Review: Teenage Mutant Ninja Turtles Actually Does April and the Turtles Justice
Starring Megan Fox, Noel Fisher, Johnny Knoxville, Will Arnett
Directed by Jonathan Liebesman
There is no doubt that Teenage Mutant Ninja Turtles is a summer blockbuster in all of the usual ways; there are ample explosions, absurd action sequences, and stunning special effects. But it is also a Ninja Turtles movie, and someone responsible for making this film what it was took that to heart.
Throughout most of this film’s development, I was among the droves of TMNT fans ready to hate this movie. It was being produced by Michael Bay. The turtles looked disgusting. I doubted the choice of Megan Fox as April O’Neil. But as time passed this new arm of the franchise slowly started to win me over. It was clear from the trailers and the TV spots and the behind the scenes that the team making this movie got it. They got the Ninja Turtles. The relationships of the brothers was there, and it was real. It was palpable in the in the tension between Leonardo and Raphael, and in the quibbling between Donatello and Michelangelo. I expected to watch this film, and to revel in those relationships, and those moments. What I did not expect was to be impressed by was this film’s interpretation of April O’Neil.
The way the filmmakers portray April O’Neil is not without flaws. She is sexualised, she gets tossed around like a rag doll, and at least half of her dialog is bookended with screams. However, unlike many other April incarnations, Megan Fox as April O’Neil is not strictly a damsel in distress. Instead, she is a catalyst for many of the major events in this film. She is goal oriented, and dedicated, and empathetic. Above all, she has integrity; not only proving true to the turtles, but to herself. This April isn’t just in it for the scoop. While she does harbor a desire to be taken more seriously by her journalist peers, her solution isn’t to make the evening news by selling the turtles out (I’m looking at you, whatever writer “developed” plucky reporter ex-girlfriend from Godzilla 1998). This April wants to make a difference, and when she does, it is not met with fanfare or even a promotion at Channel Six News. The fact that she was there when the Turtles and New York City needed her is enough.
So many interpretations of April O’Neil have sought to make April a “strong female character”. This is usually accomplished by outfitting her in some flagrant interpretation of ninja garb, or putting her under the tutelage of Master Splinter to learn the art of ninjitsu. These interpretations are often only strong in the literal sense, leaving April by the wayside as a two-dimensional character in a franchise that is nothing if not character driven. This April O’Neil is flawed, but she is also strong. Not because she is given weapons, or trained to follow in the turtles’ footsteps, but because of her convictions. Also, she has a female roommate, who she has a frenetic chat with, and I’m pretty sure that makes this film the first Ninja Turtles movie ever made to pass the Bechdel test. She also exchanges dialog with Whoopi Goldberg’s character, Bernadette Thompson, and gets yelled at by Minae Noji’s Karai; suffice to say, we’re on a roll with this April.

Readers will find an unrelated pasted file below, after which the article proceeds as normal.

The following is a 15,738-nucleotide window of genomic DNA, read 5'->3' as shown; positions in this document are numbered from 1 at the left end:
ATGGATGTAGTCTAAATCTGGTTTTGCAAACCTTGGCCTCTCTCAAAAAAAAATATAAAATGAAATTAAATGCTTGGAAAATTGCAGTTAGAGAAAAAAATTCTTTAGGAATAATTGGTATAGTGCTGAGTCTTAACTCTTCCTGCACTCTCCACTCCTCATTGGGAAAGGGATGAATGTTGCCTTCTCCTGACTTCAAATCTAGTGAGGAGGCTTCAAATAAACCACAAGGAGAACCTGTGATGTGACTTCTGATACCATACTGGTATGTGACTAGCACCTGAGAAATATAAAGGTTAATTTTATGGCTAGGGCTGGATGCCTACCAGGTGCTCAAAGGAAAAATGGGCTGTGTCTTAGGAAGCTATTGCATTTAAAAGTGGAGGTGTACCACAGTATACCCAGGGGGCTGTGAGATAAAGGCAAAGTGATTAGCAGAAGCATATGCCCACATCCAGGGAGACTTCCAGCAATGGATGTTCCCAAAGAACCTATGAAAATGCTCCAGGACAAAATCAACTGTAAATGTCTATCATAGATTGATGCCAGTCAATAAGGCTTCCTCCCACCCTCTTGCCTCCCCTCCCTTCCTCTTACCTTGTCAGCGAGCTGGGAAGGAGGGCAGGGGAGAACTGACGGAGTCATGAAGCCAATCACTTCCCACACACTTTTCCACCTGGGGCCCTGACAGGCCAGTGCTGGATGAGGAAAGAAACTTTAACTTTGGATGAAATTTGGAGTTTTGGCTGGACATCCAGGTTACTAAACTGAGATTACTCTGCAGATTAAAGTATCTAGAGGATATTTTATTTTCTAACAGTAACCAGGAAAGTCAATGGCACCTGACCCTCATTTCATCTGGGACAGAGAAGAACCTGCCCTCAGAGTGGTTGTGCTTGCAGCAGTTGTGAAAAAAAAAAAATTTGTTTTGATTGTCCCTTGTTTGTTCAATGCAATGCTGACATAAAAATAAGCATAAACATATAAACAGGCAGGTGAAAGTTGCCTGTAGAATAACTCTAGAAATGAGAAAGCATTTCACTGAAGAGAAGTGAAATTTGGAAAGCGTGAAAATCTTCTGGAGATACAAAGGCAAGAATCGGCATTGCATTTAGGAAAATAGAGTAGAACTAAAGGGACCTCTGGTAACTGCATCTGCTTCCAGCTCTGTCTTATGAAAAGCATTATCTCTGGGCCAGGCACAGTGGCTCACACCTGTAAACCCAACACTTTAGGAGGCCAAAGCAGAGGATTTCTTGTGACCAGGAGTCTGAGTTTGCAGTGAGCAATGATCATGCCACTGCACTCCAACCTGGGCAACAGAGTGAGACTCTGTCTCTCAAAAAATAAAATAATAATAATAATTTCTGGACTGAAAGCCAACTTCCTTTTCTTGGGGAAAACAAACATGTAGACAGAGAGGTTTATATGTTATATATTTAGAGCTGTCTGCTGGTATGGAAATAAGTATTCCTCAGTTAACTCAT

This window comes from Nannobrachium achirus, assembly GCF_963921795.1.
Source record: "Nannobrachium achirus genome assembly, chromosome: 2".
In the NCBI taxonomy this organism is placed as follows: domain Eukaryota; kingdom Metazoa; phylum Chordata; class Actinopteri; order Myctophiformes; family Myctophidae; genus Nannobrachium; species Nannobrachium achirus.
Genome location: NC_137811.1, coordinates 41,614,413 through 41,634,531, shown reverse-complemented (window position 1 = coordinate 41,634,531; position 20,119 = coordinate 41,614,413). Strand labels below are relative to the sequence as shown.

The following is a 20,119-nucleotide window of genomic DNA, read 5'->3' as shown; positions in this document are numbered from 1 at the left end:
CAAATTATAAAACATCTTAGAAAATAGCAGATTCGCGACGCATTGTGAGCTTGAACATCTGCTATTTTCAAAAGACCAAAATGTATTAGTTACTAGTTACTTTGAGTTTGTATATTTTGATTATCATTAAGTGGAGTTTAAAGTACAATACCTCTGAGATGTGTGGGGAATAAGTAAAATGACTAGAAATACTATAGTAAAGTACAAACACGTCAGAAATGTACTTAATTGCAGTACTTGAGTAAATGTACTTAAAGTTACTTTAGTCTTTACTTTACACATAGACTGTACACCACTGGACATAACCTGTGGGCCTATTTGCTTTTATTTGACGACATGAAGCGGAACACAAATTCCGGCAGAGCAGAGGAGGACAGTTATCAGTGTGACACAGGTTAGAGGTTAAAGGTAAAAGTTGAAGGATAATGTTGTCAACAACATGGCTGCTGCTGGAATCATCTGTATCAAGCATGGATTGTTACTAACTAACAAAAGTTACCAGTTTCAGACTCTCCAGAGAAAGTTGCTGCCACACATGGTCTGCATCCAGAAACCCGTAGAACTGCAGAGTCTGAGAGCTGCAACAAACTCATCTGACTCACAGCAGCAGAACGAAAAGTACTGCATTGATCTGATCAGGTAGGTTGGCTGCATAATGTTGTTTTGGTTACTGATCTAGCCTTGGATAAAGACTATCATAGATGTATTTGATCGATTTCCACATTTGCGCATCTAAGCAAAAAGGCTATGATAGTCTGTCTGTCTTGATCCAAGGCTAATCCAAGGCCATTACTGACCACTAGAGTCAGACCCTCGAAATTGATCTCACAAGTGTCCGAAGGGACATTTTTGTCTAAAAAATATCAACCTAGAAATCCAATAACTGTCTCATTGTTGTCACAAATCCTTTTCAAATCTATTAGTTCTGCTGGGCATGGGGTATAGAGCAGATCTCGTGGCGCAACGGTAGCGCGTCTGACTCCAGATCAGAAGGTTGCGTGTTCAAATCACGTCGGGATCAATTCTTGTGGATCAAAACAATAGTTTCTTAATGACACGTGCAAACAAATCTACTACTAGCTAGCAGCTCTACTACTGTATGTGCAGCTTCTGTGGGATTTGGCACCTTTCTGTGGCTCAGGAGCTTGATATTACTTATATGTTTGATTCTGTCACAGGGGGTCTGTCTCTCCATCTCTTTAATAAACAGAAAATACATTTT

The film is certainly not without its faults. The most glaring of which is likely William Fichter’s Eric Sacks. The only saving grace for Eric Sacks is that he is not the Shredder; the Shredder is his own character entirely, but he takes the backseat to Sack’s schemes. Why we could not have had an Oroku Saki that encompassed what they intended for Sacks as an apt and calculating business man, who was also the Shredder, is simply a testament to HoIlywood’s incessant whitewashing. To make matters worse, Sacks’ dialog is truly terrible, and Fichter’s delivery is about as flat as a pancake. Thankfully, it was obvious that every other actor on set threw themselves into their characters. Oddly enough, I was particularly impressed by Megan Fox, who delivered ridiculous lines with just the right level of deadpan to let the audience know that April O’Neil is fully aware of how insane she must sound going on about six-foot tall vigilante turtles that “do karate”.
There were plot deficiencies, and impossible physics, and poorly conceived lines of dialog. But there was also Leonardo, leading without being overbearing. There was Raphael, big and brooding and still able to poke fun at himself. There was Donatello, stammering and sniffing, all while kicking butt at being a hacker and on the battlefield. And of course, there was Michelangelo, who was just the right amount of obnoxious. Master Splinter even gets to duke it out with the Shredder, and it is no less epic than Master Yoda taking on Emperor Palpatine in Star Wars: Episode III (yeah, I went there). The conflict was not particularly inspired, but that was of little consequence. Teenage Mutant Ninja Turtles is rarely about the conflict itself. It is about how the relationships between the turtles, and the people in their lives, are affected by whatever that conflict may be. This film captures that beautifully with humor and heart. So if you like the Ninja Turtles for the characters they are, you may just like this movie.
Teenage Mutant Ninja Turtles is a summer blockbuster, but more importantly, it is a Ninja Turtles movie. It is flawed, but it is also funny, and tender, and character driven. And in that way, it was all I was hoping it would be.